Play Live Radio
Next Up:
0:00
0:00
Available On Air Stations
Health, Science & Tech

CMU and Uber Team Up to Build Self-Driving Cars

Could Pittsburgh make self-driving cars mainstream?

If it’s up to Carnegie Mellon University and Uber, the answer to that question is yes.

Carnegie Mellon University has partnered with the ride-sharing company to create the Uber Advanced Technologies Center.

“The reason they’re coming to Pittsburgh, of course, is because we frankly are the world center of robotics,” Andrew Moore, CMU Dean of the School of Computer Science, said. “With the robotics institute here and the School of Computer Science here, we have a huge number of roboticists around, and so we’re teaming up together to help create this new center.”

He said they are focusing research on autonomous vehicles – self-driving cars.

“A lot of that kind of research begins with more basic work on mapping, making sure it’s very accurate and real-time information about the state of all the roads, and other aspects of sensing to be able to make sure that the vehicles understand everything that’s around them,” Moore said.

He said a lot of CMU Faculty has moved from the National Robotics Engineering Center to the Uber facility, and the partnership is going to extend onto campus. 

“This is because we actually do want to set up a deep relationship where we’re swapping people and ideas and research between the campus and Uber’s Advanced Technology Center,” Moore said.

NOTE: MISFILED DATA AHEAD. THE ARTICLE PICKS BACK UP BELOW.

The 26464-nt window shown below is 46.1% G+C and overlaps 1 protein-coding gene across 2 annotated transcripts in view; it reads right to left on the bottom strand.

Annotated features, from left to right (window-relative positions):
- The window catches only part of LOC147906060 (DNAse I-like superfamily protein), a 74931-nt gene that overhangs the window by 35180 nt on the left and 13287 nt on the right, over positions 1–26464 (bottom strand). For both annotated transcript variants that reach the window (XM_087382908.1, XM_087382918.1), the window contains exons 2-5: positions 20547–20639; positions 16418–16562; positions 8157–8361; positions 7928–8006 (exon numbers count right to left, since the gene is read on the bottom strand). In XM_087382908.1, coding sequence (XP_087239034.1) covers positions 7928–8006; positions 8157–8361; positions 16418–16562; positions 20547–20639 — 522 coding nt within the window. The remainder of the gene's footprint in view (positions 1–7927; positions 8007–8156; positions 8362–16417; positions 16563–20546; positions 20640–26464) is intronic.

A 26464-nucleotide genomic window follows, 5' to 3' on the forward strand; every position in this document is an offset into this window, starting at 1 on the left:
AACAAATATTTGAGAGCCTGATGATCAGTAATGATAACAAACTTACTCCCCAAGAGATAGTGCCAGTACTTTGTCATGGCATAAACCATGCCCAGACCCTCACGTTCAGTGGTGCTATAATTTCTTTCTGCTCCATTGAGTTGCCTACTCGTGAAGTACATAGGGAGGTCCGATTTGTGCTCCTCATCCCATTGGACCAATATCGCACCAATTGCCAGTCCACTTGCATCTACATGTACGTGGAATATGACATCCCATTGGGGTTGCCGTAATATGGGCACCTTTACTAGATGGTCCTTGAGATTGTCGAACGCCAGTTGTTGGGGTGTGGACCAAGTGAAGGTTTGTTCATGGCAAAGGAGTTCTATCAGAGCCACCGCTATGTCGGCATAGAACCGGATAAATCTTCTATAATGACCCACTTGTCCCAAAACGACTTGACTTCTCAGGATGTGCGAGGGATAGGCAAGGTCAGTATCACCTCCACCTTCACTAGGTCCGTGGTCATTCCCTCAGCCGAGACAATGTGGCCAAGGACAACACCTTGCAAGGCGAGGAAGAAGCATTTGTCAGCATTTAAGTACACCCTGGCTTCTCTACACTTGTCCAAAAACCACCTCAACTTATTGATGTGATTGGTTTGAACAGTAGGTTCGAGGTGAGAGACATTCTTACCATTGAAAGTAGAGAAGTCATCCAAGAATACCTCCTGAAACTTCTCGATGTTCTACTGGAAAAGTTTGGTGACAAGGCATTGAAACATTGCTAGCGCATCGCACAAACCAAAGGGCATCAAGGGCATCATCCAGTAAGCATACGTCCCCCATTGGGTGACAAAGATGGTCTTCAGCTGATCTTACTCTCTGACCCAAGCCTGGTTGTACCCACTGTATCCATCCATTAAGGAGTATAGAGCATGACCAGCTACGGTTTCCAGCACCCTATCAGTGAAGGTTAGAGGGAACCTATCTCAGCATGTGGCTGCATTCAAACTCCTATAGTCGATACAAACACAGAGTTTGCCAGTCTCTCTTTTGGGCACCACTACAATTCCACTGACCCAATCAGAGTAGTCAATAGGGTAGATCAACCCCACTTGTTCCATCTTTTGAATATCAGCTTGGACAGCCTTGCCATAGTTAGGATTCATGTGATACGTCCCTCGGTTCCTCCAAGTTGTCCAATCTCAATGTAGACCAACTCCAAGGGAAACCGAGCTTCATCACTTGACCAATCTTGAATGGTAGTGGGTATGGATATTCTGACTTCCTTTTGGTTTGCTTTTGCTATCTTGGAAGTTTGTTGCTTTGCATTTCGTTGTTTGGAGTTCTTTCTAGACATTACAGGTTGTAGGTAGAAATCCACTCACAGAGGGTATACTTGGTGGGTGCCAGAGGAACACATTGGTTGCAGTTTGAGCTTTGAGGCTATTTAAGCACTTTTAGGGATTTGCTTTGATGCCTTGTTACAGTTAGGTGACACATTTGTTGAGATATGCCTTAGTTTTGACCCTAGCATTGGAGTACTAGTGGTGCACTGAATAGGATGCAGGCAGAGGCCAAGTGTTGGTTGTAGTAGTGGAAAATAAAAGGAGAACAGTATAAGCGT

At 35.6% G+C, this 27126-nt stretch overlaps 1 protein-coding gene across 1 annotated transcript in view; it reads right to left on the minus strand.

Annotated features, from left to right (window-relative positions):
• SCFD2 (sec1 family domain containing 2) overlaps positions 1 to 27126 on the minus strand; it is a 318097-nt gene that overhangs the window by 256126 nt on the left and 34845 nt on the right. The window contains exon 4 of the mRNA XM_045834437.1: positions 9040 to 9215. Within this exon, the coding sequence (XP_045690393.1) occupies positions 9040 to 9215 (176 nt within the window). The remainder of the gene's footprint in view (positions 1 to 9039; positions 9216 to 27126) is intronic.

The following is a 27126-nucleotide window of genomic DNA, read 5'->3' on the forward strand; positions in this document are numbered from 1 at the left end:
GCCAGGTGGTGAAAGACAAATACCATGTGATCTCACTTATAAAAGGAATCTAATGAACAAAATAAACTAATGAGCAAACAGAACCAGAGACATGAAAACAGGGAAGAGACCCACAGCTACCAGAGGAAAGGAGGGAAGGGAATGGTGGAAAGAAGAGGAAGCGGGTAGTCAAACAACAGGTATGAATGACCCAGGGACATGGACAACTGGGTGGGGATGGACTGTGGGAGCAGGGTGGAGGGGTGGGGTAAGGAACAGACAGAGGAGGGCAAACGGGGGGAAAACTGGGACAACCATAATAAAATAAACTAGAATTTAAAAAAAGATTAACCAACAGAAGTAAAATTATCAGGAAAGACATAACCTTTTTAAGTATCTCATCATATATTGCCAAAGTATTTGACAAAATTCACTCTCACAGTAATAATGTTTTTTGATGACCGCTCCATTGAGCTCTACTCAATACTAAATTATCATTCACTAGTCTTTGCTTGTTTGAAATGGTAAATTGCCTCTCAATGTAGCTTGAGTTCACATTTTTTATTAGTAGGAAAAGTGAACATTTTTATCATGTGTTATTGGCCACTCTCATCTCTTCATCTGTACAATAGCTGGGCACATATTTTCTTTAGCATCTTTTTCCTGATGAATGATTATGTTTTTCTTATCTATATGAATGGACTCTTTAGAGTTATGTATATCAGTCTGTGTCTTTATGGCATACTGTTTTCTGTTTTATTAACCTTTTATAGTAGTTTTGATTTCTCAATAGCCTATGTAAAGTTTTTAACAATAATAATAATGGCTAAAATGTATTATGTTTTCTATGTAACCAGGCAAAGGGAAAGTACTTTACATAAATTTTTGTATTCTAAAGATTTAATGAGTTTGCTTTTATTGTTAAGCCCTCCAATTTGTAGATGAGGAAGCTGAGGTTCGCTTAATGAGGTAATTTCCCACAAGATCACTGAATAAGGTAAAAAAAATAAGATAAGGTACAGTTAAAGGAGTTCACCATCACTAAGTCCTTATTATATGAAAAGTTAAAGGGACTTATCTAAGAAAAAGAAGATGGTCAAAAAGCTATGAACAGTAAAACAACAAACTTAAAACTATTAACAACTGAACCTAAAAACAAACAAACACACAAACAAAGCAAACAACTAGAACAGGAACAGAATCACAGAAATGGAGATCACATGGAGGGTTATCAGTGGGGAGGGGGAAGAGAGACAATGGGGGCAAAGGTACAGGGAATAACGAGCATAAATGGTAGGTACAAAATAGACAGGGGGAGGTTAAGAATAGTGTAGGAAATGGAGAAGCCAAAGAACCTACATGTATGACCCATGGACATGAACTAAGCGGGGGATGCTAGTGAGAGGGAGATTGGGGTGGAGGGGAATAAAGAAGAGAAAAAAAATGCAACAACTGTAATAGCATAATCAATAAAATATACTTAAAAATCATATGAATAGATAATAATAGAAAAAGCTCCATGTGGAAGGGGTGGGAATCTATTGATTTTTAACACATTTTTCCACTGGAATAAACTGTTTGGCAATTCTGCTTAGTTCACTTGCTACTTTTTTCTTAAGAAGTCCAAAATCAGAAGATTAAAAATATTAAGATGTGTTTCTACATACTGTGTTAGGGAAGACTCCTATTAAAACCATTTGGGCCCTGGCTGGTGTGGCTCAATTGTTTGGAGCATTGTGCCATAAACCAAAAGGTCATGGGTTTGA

He said Uber is also providing endowment funds for CMU to bring in additional graduate students as well as chairs to help hire new “super-star” senior faculty in the area of robotics.

“There’s a lot of interest around the world in autonomous driving,” Moore said. “No one knows when it’s going to become real – it could be, I would estimate somewhere between ten years to 30 years before this is really mainstream.”

But he said CMU and the Robotics Institute were the first to develop the technology.  In 2007, CMU won the Defense Department’s Urban Grand Challenge by having a car successfully, autonomously move around the city.

“There’s a lot of excitement, and there’s a real feeling at the moment both on campus and around town in the engineering community that Pittsburgh is coming of age as a world center, and I actually believe the world center for turning the dreams of robotics into actual, real robotic technology,” Moore said.

The Uber Advanced Technologies Center has been running for a few weeks and is based in Lawrenceville.